Election of 1948 - In another three-candidate race, President Harry Truman unexpectedly defeated Republican Thomas Dewey.  In this race, Truman was challenged from within his own party by Strom Thurmond who gained the nomination of the southern States Rights, or Dixiecrat, Party.  This election proved that the party split rule does not always apply.  Journalists had expected that the split in the Democrat vote would easily hand the election to Dewey.  Some newspapers ran the headline "Dewey defeats Truman" ahead of receiving the final results, now made famous by the image to the left. 

Election of 1952 - In this election, television played a major role for the first time as voters selected General Dwight Eisenhower over Democrat Adlai Stevenson.  For the influence of television in presidential campaigns, see the Museum of the Moving Image's site, The Living Room Candidate (www.livingroomcandidate.org).  This site archives hundreds of campaign commercials from every election, 1952 to 2008 (and soon, 2012).

Election of 1960 - Television continued to play an influential role in politics as this election witnessed the first televised debate between Democrat Senator John F. Kennedy and Republican Vice President Richard Nixon.  Kennedy's appeal on television boosted his image and aided in his eventual electoral victory, though the election was very close and is somewhat clouded with later reports of voter fraud. Kennedy is the first Catholic to be elected to the presidency.

Election of 1968 - This election served as one of the most divisive in history.  With the height of the controversial war in Vietnam, the stunning announcement that incumbent President Lyndon Johnson would not seek a second term and the assassinations of Martin Luther King and Robert Kennedy, this election produced another three-way split.  In a contentious nominating convention in Chicago with violent protests outside the convention hall, Democrats nominated Vice President Hubert Humphrey.  Republicans selected former Vice President Richard Nixon and southern Democrats formed the American Independent Party nominating former Alabama governor George Wallace for president.  Nixon easily won the election promising "peace with honor" in Vietnam.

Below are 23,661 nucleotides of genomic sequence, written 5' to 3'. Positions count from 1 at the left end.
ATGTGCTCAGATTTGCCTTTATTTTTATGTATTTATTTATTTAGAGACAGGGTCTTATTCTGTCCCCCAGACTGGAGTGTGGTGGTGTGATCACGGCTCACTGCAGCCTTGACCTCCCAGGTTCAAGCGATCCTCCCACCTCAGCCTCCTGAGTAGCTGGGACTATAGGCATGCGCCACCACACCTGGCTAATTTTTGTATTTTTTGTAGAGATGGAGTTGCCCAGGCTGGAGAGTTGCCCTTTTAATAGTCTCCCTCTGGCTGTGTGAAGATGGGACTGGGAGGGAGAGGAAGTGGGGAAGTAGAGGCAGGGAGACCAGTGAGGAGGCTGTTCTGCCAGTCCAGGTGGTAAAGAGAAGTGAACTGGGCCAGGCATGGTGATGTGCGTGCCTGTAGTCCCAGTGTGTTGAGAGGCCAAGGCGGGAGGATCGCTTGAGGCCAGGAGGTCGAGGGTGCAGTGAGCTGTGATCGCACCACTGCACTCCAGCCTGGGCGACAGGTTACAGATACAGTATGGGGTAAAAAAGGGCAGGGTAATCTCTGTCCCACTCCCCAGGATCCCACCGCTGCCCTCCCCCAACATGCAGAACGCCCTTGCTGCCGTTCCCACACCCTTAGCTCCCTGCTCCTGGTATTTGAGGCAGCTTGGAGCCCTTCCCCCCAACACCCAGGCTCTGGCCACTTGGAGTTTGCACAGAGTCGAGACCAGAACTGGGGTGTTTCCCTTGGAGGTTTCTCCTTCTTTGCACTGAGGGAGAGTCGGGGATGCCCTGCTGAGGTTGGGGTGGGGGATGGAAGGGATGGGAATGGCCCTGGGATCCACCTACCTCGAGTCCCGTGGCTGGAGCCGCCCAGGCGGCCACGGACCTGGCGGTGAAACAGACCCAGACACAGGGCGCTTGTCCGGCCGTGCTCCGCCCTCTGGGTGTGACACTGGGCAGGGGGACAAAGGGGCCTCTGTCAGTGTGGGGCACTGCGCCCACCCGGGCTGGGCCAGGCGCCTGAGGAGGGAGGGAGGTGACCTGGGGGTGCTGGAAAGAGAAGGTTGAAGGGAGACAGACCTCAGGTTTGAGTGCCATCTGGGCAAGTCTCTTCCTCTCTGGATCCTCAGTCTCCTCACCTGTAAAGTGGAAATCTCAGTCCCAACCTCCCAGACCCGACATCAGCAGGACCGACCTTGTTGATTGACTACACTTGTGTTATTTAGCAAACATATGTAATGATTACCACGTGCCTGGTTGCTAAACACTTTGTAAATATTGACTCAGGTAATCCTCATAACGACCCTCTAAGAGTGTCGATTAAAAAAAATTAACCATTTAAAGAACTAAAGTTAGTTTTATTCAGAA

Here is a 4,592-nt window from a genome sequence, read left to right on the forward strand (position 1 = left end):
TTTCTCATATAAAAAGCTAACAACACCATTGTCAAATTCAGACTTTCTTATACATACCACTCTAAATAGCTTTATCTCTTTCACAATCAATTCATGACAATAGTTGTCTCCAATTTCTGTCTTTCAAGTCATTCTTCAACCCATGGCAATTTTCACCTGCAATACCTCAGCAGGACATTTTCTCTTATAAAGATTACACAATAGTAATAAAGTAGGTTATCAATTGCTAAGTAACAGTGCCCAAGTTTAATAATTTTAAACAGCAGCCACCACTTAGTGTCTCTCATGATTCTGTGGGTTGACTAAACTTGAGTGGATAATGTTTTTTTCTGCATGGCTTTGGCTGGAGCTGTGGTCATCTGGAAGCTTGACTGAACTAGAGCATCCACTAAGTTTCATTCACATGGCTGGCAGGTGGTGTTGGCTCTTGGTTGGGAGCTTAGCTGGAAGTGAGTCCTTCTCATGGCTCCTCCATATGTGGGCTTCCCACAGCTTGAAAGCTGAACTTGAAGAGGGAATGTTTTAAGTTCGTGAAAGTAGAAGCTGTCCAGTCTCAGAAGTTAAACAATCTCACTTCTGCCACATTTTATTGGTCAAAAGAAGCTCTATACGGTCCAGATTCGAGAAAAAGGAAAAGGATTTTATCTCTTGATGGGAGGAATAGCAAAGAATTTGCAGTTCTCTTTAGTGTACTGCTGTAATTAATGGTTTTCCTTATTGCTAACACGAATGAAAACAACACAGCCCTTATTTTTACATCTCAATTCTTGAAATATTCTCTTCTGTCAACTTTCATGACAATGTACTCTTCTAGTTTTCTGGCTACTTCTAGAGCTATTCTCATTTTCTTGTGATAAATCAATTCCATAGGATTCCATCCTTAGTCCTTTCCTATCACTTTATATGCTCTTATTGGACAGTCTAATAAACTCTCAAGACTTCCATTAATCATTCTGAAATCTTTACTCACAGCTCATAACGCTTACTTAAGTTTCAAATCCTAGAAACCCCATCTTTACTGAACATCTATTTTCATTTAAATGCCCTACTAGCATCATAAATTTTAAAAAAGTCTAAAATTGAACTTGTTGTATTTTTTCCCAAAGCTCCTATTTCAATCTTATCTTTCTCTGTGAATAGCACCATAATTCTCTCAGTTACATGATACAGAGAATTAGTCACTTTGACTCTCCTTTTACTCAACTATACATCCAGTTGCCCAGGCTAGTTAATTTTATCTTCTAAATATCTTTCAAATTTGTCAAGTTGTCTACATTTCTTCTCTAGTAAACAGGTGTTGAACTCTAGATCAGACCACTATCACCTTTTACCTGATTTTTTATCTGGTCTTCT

Election of 1980 - Ronald Reagan's election over Democrat Jimmy Carter in 1980 marked a change in the political landscape of the United States.  While the nation experienced what historians have labeled a "conservative revolution," the South began the transition from a Democrat stronghold to a mostly Republican region, at least in national elections.  Also, the politics of this era helped define the terms "conservative" and "liberal" used today. 

Source: CBSNews.com
Election of 1992 - As referenced earlier, this election helps support the party-split rule where Democrat Bill Clinton won the presidency with a minority of the popular vote over Republican George H.W. Bush and Independent Ross Perot. 

Source: USA Today
Election of 2000 - In one of the closest races in history, the results of this election between Republican Governor George W. Bush and Democrat Vice President Al Gore were unknown after election night.  As the results came in state-by-state, the race was "too close to call" in the Electoral College.  The final tally came down to the state of Florida where the race was also too close to call.  The first results indicated that George W. Bush had won Florida, but only by a small number of votes.  By state law, this close of an election result mandated a recount by hand.  This launched a media and legal circus in Florida lasting weeks as the physical recount took place.  In the end, the recount determined that Bush won Florida by 537 votes and thus, won all of Florida's 25 electoral votes placing him above the required 270 to win.  This result was later upheld by the United States Supreme Court in Bush v. Gore (2000).  George W. Bush won the presidency because he won in the Electoral College, even though Al Gore had won the popular vote.  The controversy did, however, serve to educate the public on the constitutional process of selecting a president. On a personal note, this was my first presidential election as a voter.

To understand the Electoral College system, see my handout linked here. 

Election of 2008 - Barack Obama is the first African-American elected to the presidency, certainly a historic moment.  Whether or not he has achieved his campaign promises will be decided by voters in this election.